I long for sad things to be untrue one day. I hunger for wrongs to be made right. I thirst for the hurt to be healed and the broken to be fixed. I want decay and death to give way to life and human flourishing. Like you, I’m longing for God’s justice and shalom (peace) to overwhelm our unjust world. And as I long for the brokenness out there to be healed, I also desire the brokenness in me to be healed.
Perhaps some of you reading these words will say, “There can’t be a god with all this injustice, suffering, and ugliness, and if there is, he can’t be powerful and loving.” I get it. I understand. Please, just keep reading. Because whether or not you realize it now, your anger, disappointment, and desire for the ugly realities of our broken world to be fixed are a longing for the beauty of God.
How do we know something is unjust unless we believe there is a standard of justice?
Why do we get angry and hurt by suffering unless we know it shouldn’t be that way?
How do we know a line is crooked unless there is a straight line to compare it to?
If we long for goodness, beauty, and justice, there must be One who created these things. That Creator must exhibit those things because you can’t give away what you do not possess. As we yell and shake our fists at all the wrongs in the world, we are longing for God to make the sad things untrue, to make the ugly beautiful, to heal the hurt. We are joining in the song of the ancient Jewish people when they sang, “He loves righteousness and justice; the earth is full of the Lord’s unfailing love” (Ps. 33:5). We join the Jewish prophet Amos when he wrote, “But let justice flow like water, and righteousness, like an unfailing stream” (Amos 5:24).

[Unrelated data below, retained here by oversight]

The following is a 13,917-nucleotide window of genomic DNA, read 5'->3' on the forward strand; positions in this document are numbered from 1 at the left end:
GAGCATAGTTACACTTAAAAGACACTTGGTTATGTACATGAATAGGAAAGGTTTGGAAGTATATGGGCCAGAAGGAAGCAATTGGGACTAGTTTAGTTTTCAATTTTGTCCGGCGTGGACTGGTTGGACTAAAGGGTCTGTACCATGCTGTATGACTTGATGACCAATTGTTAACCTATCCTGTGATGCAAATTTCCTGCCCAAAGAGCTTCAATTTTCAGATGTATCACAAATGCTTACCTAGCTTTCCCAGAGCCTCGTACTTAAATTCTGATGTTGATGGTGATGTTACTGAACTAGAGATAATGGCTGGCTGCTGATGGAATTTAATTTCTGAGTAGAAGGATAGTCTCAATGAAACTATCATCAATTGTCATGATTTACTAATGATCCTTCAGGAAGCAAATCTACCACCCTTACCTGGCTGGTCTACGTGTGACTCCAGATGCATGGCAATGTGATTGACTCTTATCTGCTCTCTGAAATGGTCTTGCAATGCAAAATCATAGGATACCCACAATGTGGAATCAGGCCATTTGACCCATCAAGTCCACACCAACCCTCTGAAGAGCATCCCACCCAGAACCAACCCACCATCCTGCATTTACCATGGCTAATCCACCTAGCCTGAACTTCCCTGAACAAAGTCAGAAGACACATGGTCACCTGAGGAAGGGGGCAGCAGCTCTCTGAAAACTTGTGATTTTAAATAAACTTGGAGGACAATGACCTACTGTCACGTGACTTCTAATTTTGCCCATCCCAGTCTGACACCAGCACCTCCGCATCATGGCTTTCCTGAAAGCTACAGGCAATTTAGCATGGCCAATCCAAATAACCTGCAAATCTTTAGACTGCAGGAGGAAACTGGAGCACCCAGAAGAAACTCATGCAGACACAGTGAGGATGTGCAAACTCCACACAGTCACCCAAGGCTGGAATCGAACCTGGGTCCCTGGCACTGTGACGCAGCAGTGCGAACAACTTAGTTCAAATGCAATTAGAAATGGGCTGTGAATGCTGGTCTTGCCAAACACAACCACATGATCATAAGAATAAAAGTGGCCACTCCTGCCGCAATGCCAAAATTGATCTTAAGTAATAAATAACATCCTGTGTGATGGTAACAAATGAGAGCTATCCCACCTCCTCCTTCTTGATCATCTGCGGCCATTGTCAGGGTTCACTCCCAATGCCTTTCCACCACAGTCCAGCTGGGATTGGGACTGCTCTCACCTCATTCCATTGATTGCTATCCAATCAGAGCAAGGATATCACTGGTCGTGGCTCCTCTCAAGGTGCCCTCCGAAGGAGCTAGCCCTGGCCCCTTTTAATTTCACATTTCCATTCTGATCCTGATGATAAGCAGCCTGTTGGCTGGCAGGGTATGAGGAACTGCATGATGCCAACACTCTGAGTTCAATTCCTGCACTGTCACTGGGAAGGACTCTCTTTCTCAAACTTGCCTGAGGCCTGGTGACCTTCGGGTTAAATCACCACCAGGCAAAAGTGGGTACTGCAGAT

The One True God, that is the Father, the Son, and the Holy Spirit, made creation good, and we messed it up. We introduced death and decay. But God didn’t leave us in our mess. Amazingly, he joined us in our brokenness. He even allowed all the sad things that have happened to us to happen to him on the cross.
He does this so his resurrection can birth a new creation right in the heart of the old. The righteousness and justice we long for walked out of a tomb in Jerusalem. In Jesus of Nazareth, the triune God became an actor in his own play, and through the power of the Holy Spirit, he wants us to become actors in the divine drama of redemption. We become his agents of redemption.
Healing can only happen if we are willing to act. The good life is a life that answers God’s call to make a positive difference in the world, to be a giver, not a taker. How different will the world be because you existed? You don’t have to be famous to make a difference—you just need to be faithful. God doesn’t need your ability; he just wants your availability.
Think about this—you are the answer to someone’s prayers. Someone is praying right now, and God wants to use you to answer their prayer. The justice the world longs for is found in you. The King of heaven gives you his righteousness so you can express it to the world around you. If Jesus can lay down his life for us, who are we to keep our lives? Paradoxically, when we lay down our lives in service to others, we find the true good life.
Happiness is making another image-bearer’s life better.
Happiness is found in meeting another’s need.
Happiness is found in healing a hurt.
Happiness is found in becoming God’s paintbrush to create beauty where there is ugliness, hope where there is despair, and salvation where there is condemnation.
God cares about the whole person and for all of humanity right here and now. It’s hard for hungry people to hear the gospel over the sound of a grumbling stomach. It’s hard for people to hear “Jesus loves you” when they see Jesus’ people being unloving. The early church embodied Jesus’ practice of caring for the whole person. It was what they were known for. Author Rodney Stark, in The Rise of Christianity, writes: